For as much as the post-Ornette lineage of jazz and improvised music has engendered instrumental freedom both sonically and rhythmically, this language has also given a wealthy palette to the composer. With the work of figures like Andrew Hill remaining in the spotlight and Grachan Moncur III's recent return from a lengthy hiatus, it is worth re-examining the idiomatic missing link that Moncur's work offers.
As a soloist, Moncur is often seen as the "cooler alternative to Roswell Rudd's "hot tailgate in the lineage of vanguard trombonists of the '60s. Working in the groups of Jackie McLean and Archie Shepp, Moncur was able to apply the harmonies and liberated rhythms of the new music to a distinctly J.J. Johnson-Curtis Fuller-inspired tone and phrasing. Yet it his application of this measured approach to freedom to a compositional framework rooted in hard bop that has made Moncur's music so personal and lasting.
Conductor and producer Mark Masters of the American Jazz Institute, inspired by the wealth of valuable compositions, not to mention the dearth of Moncur recordings in the last two decades, brought the trombonist and seven colleagues together for Exploration, the leader's first album in 27 years. Moncur is joined here on seven of his compositions (and one group improvisation) by altoist Gary Bartz, tenor man Billy Harper (who played with Moncur on Lee Morgan's eponymously self-titled final studio date), drummer Andrew Cyrille, bassist Ray Drummond, trumpeter Tim Hagans, baritone saxophonist Gary Smulyan, John Clark on french horn and second trombonist Dave Woodley. Rather than starting chronologically with his hard bop-derived pieces or covering only his Blue Note period, Exploration
offers a fairly even-handed view of the trombonist's oeuvre, including three from his fine 1969 recording New Africa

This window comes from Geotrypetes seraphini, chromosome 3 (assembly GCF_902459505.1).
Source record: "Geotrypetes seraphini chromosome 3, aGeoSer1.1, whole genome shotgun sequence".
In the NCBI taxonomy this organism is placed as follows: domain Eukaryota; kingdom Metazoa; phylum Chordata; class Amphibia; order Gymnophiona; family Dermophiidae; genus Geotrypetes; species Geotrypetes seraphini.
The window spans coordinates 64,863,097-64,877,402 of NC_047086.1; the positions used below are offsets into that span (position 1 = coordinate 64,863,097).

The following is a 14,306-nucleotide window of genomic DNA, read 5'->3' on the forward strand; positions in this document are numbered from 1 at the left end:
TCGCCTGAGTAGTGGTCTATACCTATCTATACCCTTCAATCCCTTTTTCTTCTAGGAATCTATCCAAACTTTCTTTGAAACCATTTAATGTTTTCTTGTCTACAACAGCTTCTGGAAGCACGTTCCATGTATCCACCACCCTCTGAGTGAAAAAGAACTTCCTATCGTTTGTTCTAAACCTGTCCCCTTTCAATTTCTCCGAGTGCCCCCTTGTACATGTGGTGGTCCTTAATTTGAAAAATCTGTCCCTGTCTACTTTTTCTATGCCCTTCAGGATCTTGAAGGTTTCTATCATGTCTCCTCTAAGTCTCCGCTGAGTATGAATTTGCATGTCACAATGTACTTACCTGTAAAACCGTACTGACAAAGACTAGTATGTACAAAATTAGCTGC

(BYG-Actuel, on which Cyrille was featured). The title track to the present album was, in fact, the fiercest of four pieces on New Africa
. Here, though certainly given to collective playing, the piece is manifested with a bit more of a traditional swing and the large-ensemble voicing brings out more of the written material than its initial rendering. The soul-jazz classic "When? , also from New Africa, features a particularly deep solo by Bartz in addition to Hagans' facile bravura. "Monk in Wonderland , originally recorded on Moncur's leader debut Evolution
(Blue Note, 1963), proves itself once again as the rare missing link between the Monk and Wayne Shorter bags, a trajectory not often considered but given supreme validation here. "Frankenstein , also from the period with McLean, is given a tight arrangement and the addition of an ascending rhythmic element to the head. A maelstrom of emotions, dark and jagged rhythms giving way to a kaleidoscopic Bartz solo girded by elegant blocks of sound from brass and reeds. Cyrille's tasteful, loose pulse (combined with Drummond's anchor) gives the music a naturalness that such careful writing needs.
Though Moncur's music gives itself well to loose improvisational settings, wherein the soloists and group are highly liberated, the cohesive and tightly arranged nature of these readings brings out their inherent logic and structure in addition to their springboard-like qualities. It is both a testament to the pieces themselves and the empathy of this group (many of whom had not played together prior to rehearsals) that Exploration
is as seamless as it is.
Exploration; Monk in Wonderland; Love and Hate; New Africa: a) Queen Tamam, b) New Africa, c) Black Call, d) Ethiopian Market; When?; Frankenstein; Excursion; Sonny's Back!
Tim Hagans--trumpet; John Clark--French horn; Dave Woodley--trombone; Gary Bartz--alto saxophone; Billy Harper--tenor saxophone; Gary Smulyan--baritone saxophone; Ray Drummond--bass; Andrew Cyrille--drums; Grachan Moncur III--trombone